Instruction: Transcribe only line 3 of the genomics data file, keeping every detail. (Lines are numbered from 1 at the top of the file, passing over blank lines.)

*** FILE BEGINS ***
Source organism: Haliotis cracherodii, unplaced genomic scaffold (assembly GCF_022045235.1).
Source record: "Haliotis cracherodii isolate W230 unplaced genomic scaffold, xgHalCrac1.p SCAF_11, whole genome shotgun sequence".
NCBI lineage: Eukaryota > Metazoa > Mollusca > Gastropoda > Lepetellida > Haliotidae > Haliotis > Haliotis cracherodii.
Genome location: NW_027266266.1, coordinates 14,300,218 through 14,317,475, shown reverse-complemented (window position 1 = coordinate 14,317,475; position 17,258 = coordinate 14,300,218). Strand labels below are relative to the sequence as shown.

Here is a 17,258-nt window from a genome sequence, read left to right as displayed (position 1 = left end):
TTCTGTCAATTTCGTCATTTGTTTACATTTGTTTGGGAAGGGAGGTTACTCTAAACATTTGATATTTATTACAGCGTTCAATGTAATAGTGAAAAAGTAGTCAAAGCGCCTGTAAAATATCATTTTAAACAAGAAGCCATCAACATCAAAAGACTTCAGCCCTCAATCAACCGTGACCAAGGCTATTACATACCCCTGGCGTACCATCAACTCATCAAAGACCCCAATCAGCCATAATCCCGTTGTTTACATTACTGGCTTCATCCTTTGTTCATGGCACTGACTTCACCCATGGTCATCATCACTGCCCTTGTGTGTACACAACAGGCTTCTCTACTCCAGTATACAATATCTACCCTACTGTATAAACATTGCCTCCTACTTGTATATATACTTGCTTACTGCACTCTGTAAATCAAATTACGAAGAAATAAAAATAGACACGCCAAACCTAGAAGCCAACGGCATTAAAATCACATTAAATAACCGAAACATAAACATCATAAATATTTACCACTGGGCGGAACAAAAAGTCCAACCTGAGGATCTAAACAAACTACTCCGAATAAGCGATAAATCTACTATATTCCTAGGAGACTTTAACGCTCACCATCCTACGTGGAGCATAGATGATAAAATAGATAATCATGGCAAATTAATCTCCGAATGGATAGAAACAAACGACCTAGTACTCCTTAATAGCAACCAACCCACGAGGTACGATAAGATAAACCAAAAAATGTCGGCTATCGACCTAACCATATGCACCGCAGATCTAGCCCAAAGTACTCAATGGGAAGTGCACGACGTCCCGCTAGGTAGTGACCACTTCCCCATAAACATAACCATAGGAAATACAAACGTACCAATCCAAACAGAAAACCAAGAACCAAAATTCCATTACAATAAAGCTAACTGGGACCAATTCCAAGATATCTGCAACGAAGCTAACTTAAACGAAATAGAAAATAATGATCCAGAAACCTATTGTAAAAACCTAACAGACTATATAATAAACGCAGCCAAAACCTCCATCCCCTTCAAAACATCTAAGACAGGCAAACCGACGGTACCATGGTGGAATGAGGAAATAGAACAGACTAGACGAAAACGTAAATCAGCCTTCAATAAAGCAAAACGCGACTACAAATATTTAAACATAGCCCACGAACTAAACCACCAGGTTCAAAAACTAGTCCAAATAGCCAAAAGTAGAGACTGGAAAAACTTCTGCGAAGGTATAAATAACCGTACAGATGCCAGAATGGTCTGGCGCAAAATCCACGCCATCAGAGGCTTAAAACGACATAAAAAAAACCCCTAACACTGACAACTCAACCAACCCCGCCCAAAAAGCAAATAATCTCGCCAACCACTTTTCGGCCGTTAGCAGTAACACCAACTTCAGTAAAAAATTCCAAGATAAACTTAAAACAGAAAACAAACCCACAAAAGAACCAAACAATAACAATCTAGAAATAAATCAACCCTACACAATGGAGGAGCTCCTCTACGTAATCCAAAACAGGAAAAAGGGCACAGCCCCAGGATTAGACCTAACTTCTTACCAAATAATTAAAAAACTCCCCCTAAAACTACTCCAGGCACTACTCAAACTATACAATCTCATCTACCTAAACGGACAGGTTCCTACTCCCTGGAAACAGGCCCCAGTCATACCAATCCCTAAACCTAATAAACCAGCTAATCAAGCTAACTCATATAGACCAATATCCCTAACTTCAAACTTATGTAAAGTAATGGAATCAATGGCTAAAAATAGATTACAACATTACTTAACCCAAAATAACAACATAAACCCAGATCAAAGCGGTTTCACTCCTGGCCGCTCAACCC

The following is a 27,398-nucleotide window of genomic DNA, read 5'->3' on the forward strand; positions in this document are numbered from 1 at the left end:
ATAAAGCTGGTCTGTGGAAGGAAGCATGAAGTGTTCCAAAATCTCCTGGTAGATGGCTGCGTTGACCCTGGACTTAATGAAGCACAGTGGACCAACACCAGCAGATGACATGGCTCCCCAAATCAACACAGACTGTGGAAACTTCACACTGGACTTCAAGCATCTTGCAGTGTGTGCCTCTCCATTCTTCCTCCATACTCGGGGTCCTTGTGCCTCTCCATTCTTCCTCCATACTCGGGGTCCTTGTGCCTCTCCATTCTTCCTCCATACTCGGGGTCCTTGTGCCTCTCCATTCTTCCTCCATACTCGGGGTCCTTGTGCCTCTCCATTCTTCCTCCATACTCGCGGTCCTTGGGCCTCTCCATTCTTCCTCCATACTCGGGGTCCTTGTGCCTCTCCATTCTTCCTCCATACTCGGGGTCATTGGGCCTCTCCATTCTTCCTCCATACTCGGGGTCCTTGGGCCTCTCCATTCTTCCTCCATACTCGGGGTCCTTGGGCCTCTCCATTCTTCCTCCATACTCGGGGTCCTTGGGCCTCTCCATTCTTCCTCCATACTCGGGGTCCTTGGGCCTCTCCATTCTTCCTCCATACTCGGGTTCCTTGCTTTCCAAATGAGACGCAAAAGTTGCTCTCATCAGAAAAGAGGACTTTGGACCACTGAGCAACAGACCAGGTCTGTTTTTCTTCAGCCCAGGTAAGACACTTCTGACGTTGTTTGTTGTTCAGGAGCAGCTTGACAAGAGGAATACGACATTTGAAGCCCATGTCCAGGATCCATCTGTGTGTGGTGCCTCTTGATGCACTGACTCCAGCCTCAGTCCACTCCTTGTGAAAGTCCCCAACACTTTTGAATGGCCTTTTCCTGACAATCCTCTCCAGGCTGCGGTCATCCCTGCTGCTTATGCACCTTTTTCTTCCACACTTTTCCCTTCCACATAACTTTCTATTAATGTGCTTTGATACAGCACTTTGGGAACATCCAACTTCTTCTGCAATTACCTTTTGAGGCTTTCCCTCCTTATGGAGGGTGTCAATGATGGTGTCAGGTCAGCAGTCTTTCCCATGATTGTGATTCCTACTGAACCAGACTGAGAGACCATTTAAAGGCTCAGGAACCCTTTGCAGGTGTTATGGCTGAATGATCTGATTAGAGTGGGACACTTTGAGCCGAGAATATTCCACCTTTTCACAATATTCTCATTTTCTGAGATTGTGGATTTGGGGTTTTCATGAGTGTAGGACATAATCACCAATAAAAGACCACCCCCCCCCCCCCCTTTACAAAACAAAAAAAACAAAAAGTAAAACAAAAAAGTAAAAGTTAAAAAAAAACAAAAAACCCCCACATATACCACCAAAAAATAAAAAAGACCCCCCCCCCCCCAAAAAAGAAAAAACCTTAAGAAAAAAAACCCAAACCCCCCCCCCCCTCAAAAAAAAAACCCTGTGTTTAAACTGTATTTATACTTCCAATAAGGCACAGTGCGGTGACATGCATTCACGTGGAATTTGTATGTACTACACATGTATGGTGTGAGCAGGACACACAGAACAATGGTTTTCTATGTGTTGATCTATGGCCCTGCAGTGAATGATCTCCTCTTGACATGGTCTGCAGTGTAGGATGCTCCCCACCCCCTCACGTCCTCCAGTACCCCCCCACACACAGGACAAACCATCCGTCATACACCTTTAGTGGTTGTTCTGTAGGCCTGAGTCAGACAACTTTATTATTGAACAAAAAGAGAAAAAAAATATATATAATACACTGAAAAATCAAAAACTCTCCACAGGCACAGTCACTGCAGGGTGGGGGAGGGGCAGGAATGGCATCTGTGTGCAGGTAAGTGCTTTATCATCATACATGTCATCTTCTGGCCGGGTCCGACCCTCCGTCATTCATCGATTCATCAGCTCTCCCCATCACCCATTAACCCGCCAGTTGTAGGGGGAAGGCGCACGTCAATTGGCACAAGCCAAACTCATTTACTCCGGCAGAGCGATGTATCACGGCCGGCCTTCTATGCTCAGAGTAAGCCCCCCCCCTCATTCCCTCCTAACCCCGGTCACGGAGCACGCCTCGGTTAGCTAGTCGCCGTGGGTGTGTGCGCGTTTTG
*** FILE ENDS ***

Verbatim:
NCBI lineage: Eukaryota > Metazoa > Mollusca > Gastropoda > Lepetellida > Haliotidae > Haliotis > Haliotis cracherodii.